Thanks so much - finally an answer(Original post by Architecture-er)
Essentially it comes down to them eating the meat ridiculously fresh - so there's no chance of it being spoiled. And they can smell diseases in the same way a dog can sometimes smell a tumour inside a human. Carrion eaters have evolved far more powerful digestive systems, to kill off bacteria.
Apparently the biggest risk in meat are parasites, so you should be extra careful when eating a carnivorous animal to cook it properly, since they will get a build-up of parasites from their prey from not being able to cook their meat, if I read it correctly
So if we ate immediately killed animals we'd be fine. Can't even think of that. I love that animals have extreme senses, and seem altogether more sturdy than humans.
Ah I never even thought of the parasites. I guess that's why they eat so quickly - limit the chances of the parasites multiplying or spoiling their meat. So since we get it packaged so long after it is killed we have to cook it. Quite interesting.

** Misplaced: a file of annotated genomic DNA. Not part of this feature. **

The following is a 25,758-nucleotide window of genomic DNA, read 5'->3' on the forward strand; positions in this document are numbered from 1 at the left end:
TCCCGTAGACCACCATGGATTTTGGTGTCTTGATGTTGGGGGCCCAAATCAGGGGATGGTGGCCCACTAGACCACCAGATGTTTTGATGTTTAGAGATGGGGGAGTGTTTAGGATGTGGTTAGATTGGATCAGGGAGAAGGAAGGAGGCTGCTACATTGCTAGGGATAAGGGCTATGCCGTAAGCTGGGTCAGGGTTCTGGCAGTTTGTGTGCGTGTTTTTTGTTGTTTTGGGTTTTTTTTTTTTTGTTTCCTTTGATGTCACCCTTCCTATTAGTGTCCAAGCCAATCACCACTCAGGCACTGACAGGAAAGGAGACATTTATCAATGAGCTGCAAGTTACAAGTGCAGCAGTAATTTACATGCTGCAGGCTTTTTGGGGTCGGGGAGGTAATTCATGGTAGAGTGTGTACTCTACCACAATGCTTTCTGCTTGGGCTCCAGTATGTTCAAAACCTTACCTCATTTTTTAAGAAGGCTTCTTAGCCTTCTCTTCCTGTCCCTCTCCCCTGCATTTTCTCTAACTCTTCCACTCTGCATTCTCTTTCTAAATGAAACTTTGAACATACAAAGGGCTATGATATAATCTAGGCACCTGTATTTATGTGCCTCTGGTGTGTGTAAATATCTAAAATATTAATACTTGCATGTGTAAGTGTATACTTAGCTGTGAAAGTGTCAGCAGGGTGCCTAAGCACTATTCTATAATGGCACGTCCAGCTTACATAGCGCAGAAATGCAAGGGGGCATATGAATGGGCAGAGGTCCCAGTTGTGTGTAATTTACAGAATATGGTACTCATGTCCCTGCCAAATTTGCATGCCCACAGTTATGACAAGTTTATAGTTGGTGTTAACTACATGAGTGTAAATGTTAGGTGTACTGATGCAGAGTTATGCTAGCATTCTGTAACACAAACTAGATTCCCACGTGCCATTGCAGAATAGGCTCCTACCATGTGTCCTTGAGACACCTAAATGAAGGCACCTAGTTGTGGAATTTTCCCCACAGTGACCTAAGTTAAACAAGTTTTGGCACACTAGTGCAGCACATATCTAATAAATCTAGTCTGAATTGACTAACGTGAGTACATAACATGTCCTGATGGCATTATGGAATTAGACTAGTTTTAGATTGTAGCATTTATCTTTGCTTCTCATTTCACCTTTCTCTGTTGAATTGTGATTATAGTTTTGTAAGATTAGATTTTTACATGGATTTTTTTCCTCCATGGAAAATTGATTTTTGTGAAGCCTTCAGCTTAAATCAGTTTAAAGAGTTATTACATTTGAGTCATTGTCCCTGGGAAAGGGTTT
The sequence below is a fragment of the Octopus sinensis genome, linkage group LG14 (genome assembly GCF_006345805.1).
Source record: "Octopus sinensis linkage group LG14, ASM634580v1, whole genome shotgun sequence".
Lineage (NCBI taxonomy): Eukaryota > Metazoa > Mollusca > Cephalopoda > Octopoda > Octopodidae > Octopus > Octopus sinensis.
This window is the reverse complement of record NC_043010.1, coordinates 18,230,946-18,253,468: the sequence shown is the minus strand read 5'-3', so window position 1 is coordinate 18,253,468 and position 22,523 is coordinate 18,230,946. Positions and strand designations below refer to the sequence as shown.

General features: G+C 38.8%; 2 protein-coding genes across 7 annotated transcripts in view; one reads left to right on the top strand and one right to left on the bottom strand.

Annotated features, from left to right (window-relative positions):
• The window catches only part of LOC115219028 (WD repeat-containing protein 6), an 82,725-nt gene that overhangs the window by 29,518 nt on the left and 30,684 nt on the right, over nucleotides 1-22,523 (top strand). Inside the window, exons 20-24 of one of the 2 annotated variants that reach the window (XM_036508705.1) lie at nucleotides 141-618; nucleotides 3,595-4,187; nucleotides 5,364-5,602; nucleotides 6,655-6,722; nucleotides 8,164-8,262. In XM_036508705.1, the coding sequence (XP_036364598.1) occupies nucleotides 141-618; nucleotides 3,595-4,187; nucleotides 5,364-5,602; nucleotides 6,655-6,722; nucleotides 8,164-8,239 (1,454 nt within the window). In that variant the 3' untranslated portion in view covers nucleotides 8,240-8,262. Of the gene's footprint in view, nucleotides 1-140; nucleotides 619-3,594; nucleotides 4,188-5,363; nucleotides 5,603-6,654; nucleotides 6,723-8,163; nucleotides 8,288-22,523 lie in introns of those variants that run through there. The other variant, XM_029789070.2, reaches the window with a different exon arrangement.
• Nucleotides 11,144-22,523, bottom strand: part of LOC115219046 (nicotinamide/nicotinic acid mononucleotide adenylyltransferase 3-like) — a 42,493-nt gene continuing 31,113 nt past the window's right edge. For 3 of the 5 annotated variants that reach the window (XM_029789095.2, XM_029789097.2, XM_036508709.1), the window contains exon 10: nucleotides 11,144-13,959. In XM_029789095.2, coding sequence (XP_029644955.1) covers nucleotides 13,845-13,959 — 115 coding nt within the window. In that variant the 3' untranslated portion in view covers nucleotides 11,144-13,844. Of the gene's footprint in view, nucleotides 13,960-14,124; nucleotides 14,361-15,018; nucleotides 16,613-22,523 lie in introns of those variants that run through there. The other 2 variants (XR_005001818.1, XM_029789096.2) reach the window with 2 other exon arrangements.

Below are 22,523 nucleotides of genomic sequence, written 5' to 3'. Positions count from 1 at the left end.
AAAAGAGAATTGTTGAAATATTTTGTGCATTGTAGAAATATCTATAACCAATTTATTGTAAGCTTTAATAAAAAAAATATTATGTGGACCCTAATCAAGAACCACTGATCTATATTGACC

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Allergic reaction to blood in meat watch
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- 20-07-2013 21:52
- 20-07-2013 22:00
What we consume is digested.
Put simply (and it is a simplification):
- The process of digestion breaks down what we consume into its component parts. These are then absorbed through the gut into the bloodstream.
- The antigens present on blood cells which would cause a cross reaction if injected, simply do not survive the digestion process intact when ingested. In fact, the gut could not absorb them into the blood stream if they did remain intact - only small component molecules can be absorbed.
- If you were to ingest human blood likewise it would not cause a cross reaction.
EDIT: When it comes to infections which can be acquired by ingestion: The infectious organism in these cases is capable of surviving the harsh environment of our gut. It is not digested. It then may cause a local infection/inflammation of the gut by acting there. Or, some organisms may enter the bloodstream from the gut, but do so by their own means (eg: a bacteria may be able to work it's way through or between human cells, a parasitic worm may burrow).